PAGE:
So your computer is a little out dated. Maybe it’s time to think about a new one? But with all those choices, where do you start? And, how do you make sure it will work with SolidWorks 2014? Well, this blog is here to help.
Stage One: How to Convince the Boss your Computer isn’t up to the Job Any Longer
Yes, there is a tool for this. It is called the “SolidWorks Performance Test”. You can find it in Start -> All Programs -> SolidWorks -> SolidWorks Tools. Or you can just search for it in your start menu.
But before you run it, do these two things:
- Make sure you have 20-30 minutes to let your computer run the test.
- Reboot your machine right before you run the test.
Once the test is done it will give you a score. This score will mean little to your boss but don’t fret, you now have the option to compare your results with other SolidWorks users. This will allow you (and your boss) to see how your computer stacks up. If you are curious you can see the results others have ran here.
Alright, now you know how your old PC stacks up and convinced your boss you need a new one. Now what?
Stage Two: How to Decide on a New Computer
There are many different computers out there, but as a SolidWorks user it really comes down to three questions when considering a purchase:
- Does SolidWorks Support it?
- How well does it run SolidWorks?
- Does it meet your personal preferences?
So here are some references to help you figure those things out.
1. Does SolidWorks support it?
a. A great webpage to look at is SolidWorks Support – System Requirements. This will list out all the System Requirements needed for your new PC.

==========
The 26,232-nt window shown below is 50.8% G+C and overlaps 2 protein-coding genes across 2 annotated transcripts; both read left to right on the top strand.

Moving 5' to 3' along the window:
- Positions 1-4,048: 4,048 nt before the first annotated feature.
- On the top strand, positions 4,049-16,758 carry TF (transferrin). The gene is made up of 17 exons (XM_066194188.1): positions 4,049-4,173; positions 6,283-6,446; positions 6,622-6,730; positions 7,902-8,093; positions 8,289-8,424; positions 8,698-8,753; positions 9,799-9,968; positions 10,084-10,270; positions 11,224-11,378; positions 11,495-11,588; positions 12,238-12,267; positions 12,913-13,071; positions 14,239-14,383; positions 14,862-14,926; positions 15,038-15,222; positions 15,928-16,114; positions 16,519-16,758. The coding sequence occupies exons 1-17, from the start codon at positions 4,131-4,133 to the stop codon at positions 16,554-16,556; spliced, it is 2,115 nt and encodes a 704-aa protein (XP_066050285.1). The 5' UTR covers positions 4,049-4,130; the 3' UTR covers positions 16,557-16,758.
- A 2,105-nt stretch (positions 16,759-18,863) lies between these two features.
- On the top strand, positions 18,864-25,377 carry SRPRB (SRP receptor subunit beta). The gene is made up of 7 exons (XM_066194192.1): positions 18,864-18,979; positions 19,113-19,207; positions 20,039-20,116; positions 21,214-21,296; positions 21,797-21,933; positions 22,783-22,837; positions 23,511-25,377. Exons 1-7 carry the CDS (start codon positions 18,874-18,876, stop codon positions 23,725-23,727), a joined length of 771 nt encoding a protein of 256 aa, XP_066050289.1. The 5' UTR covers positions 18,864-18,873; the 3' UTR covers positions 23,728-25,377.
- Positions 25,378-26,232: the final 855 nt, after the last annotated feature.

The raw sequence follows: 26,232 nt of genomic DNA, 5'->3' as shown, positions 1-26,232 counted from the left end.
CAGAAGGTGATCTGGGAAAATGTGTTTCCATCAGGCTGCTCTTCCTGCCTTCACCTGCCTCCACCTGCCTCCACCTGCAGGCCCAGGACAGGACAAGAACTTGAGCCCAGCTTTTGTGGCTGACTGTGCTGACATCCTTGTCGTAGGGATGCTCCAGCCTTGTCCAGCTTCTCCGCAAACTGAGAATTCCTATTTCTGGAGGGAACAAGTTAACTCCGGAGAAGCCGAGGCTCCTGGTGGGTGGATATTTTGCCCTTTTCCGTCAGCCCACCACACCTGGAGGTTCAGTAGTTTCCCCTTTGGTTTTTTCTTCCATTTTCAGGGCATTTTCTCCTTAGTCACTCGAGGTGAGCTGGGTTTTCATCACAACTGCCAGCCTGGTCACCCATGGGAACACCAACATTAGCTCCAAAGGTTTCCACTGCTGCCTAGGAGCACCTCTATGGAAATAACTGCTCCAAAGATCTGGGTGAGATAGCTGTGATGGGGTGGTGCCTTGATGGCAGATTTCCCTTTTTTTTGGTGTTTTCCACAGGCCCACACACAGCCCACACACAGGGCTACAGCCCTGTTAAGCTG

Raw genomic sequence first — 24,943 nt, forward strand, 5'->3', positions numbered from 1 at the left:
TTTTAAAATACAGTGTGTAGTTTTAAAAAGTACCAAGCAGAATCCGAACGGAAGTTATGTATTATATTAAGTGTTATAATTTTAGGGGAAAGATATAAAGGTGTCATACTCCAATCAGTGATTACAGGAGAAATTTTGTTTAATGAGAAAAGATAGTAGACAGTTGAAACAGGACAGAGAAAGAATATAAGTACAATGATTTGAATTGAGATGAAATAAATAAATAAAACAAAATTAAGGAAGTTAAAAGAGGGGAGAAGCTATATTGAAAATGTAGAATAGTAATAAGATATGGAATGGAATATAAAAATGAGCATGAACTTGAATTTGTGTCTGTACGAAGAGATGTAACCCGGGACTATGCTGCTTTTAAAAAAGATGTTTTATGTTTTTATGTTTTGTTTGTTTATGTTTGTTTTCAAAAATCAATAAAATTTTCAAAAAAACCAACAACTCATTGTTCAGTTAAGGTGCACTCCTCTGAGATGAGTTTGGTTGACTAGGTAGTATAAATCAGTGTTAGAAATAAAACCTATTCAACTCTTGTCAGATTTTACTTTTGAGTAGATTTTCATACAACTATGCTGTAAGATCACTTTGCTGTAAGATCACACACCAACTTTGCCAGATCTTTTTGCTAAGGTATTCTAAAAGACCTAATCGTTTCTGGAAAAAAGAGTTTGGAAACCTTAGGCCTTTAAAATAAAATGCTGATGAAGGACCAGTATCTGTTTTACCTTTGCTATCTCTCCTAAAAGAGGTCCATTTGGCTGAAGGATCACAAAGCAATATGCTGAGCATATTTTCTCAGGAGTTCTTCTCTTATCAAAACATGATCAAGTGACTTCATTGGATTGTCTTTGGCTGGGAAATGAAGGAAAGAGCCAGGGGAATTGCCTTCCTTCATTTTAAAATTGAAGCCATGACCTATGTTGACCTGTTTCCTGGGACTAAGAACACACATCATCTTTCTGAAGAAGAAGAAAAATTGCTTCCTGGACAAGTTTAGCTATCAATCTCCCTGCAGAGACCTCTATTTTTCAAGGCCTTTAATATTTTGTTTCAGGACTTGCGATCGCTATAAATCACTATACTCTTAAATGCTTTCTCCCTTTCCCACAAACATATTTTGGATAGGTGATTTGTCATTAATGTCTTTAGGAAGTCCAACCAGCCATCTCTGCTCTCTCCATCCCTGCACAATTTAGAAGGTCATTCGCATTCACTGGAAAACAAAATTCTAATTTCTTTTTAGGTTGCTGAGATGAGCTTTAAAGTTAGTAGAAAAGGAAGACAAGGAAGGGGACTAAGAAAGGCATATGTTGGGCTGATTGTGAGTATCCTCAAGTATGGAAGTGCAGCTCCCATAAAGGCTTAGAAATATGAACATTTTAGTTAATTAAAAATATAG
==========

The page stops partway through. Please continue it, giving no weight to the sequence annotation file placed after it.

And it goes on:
b. Another important web page is SolidWorks Support – Video Card Testing. This will help you weed out any graphics cards that have not been tested with SolidWorks. An unsupported graphics card can cause SolidWorks to be slow, glitchy or even crash so make sure you check on this!
2. How well does it run SolidWorks?
a. Go back to the Share Your Score webpage from Stage One and check out what some of the top scoring computers were. You will be able to see brands with model numbers, graphics cards, the amount of memory and so on! It is a great place to find a computer that will run SolidWorks to its fullest!
3. Does it meet your personal preferences?
a. Personal preference is a big thing. I recommend testing out a computer before you buy it. I know our IT manager was able to negotiate a test period with some of the computer manufactures in the past. See if your IT/Purchasing Department can do the same. Nothing is worse than getting a new laptop and finding out you hate the location of the Delete button or some other nuance that can’t be changed.
I hope this helps you in your quest for a new SolidWorks PC! Happy Shopping!